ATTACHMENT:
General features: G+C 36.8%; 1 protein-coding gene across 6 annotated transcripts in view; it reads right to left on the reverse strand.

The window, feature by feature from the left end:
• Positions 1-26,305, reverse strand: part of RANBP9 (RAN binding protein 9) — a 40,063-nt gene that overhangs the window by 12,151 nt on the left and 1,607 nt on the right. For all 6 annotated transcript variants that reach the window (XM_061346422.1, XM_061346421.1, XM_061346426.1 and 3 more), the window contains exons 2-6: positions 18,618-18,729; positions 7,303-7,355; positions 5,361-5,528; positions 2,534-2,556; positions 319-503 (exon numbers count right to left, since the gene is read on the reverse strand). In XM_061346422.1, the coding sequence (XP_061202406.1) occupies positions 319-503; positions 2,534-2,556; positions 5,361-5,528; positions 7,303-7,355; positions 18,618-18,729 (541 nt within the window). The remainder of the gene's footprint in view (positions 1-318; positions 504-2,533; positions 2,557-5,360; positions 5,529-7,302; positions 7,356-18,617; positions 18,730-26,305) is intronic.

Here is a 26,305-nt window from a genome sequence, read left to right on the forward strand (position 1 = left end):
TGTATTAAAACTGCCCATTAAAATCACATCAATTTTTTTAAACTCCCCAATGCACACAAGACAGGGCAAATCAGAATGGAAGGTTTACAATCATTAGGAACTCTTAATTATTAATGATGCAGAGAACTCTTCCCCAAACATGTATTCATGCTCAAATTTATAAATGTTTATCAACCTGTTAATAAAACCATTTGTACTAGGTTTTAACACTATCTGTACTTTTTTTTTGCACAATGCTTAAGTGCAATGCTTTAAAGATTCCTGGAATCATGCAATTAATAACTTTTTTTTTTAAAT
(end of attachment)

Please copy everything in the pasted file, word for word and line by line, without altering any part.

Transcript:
General features: G+C 36.8%; 1 protein-coding gene across 6 annotated transcripts in view; it reads right to left on the reverse strand.

The window, feature by feature from the left end:
• Positions 1-26,305, reverse strand: part of RANBP9 (RAN binding protein 9) — a 40,063-nt gene that overhangs the window by 12,151 nt on the left and 1,607 nt on the right. For all 6 annotated transcript variants that reach the window (XM_061346422.1, XM_061346421.1, XM_061346426.1 and 3 more), the window contains exons 2-6: positions 18,618-18,729; positions 7,303-7,355; positions 5,361-5,528; positions 2,534-2,556; positions 319-503 (exon numbers count right to left, since the gene is read on the reverse strand). In XM_061346422.1, the coding sequence (XP_061202406.1) occupies positions 319-503; positions 2,534-2,556; positions 5,361-5,528; positions 7,303-7,355; positions 18,618-18,729 (541 nt within the window). The remainder of the gene's footprint in view (positions 1-318; positions 504-2,533; positions 2,557-5,360; positions 5,529-7,302; positions 7,356-18,617; positions 18,730-26,305) is intronic.

Here is a 26,305-nt window from a genome sequence, read left to right on the forward strand (position 1 = left end):
TGTATTAAAACTGCCCATTAAAATCACATCAATTTTTTTAAACTCCCCAATGCACACAAGACAGGGCAAATCAGAATGGAAGGTTTACAATCATTAGGAACTCTTAATTATTAATGATGCAGAGAACTCTTCCCCAAACATGTATTCATGCTCAAATTTATAAATGTTTATCAACCTGTTAATAAAACCATTTGTACTAGGTTTTAACACTATCTGTACTTTTTTTTTGCACAATGCTTAAGTGCAATGCTTTAAAGATTCCTGGAATCATGCAATTAATAACTTTTTTTTTTAAAT